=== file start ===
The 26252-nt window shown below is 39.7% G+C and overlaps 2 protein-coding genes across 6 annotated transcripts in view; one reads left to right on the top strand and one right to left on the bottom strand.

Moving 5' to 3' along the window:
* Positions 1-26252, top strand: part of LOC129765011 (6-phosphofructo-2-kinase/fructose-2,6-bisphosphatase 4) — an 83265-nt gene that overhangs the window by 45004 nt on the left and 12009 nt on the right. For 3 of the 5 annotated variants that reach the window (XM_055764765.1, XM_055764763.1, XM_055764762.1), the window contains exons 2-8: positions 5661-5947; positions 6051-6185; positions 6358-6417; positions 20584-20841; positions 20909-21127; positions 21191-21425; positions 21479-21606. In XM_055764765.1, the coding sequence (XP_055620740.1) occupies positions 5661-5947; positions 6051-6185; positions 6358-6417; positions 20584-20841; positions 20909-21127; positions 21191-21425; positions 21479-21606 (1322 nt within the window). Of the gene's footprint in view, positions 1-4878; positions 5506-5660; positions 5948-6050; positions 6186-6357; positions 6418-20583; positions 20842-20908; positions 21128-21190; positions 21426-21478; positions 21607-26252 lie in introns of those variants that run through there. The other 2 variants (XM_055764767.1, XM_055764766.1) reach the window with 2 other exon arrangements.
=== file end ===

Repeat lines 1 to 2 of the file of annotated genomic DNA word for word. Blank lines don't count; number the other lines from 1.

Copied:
The 26252-nt window shown below is 39.7% G+C and overlaps 2 protein-coding genes across 6 annotated transcripts in view; one reads left to right on the top strand and one right to left on the bottom strand.

Moving 5' to 3' along the window: